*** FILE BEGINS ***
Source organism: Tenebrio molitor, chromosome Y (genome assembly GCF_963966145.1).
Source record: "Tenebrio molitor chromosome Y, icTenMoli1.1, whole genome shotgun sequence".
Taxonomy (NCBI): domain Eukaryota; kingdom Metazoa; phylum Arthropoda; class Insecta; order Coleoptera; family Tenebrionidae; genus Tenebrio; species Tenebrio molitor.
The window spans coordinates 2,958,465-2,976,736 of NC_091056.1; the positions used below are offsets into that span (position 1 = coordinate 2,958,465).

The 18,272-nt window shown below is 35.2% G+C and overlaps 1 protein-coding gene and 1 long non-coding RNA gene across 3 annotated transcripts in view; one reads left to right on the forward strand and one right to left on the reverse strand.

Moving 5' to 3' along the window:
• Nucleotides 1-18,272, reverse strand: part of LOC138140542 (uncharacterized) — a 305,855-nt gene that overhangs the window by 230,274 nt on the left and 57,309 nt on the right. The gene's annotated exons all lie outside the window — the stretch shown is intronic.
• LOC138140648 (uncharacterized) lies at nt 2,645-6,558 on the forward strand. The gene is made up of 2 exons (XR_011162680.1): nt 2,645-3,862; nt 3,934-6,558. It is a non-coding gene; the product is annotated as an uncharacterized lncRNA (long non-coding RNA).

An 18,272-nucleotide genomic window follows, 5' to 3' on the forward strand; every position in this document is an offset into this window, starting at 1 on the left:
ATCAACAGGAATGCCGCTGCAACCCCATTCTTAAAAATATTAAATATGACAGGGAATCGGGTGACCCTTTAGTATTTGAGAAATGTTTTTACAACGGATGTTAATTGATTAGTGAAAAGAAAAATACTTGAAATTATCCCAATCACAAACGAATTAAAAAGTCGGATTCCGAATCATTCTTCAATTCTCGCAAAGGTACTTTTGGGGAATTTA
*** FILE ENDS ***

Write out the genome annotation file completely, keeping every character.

Source organism: Tenebrio molitor, chromosome Y (genome assembly GCF_963966145.1).
Source record: "Tenebrio molitor chromosome Y, icTenMoli1.1, whole genome shotgun sequence".
Taxonomy (NCBI): domain Eukaryota; kingdom Metazoa; phylum Arthropoda; class Insecta; order Coleoptera; family Tenebrionidae; genus Tenebrio; species Tenebrio molitor.
The window spans coordinates 2,958,465-2,976,736 of NC_091056.1; the positions used below are offsets into that span (position 1 = coordinate 2,958,465).

The 18,272-nt window shown below is 35.2% G+C and overlaps 1 protein-coding gene and 1 long non-coding RNA gene across 3 annotated transcripts in view; one reads left to right on the forward strand and one right to left on the reverse strand.

Moving 5' to 3' along the window:
• Nucleotides 1-18,272, reverse strand: part of LOC138140542 (uncharacterized) — a 305,855-nt gene that overhangs the window by 230,274 nt on the left and 57,309 nt on the right. The gene's annotated exons all lie outside the window — the stretch shown is intronic.
• LOC138140648 (uncharacterized) lies at nt 2,645-6,558 on the forward strand. The gene is made up of 2 exons (XR_011162680.1): nt 2,645-3,862; nt 3,934-6,558. It is a non-coding gene; the product is annotated as an uncharacterized lncRNA (long non-coding RNA).

An 18,272-nucleotide genomic window follows, 5' to 3' on the forward strand; every position in this document is an offset into this window, starting at 1 on the left:
ATCAACAGGAATGCCGCTGCAACCCCATTCTTAAAAATATTAAATATGACAGGGAATCGGGTGACCCTTTAGTATTTGAGAAATGTTTTTACAACGGATGTTAATTGATTAGTGAAAAGAAAAATACTTGAAATTATCCCAATCACAAACGAATTAAAAAGTCGGATTCCGAATCATTCTTCAATTCTCGCAAAGGTACTTTTGGGGAATTTA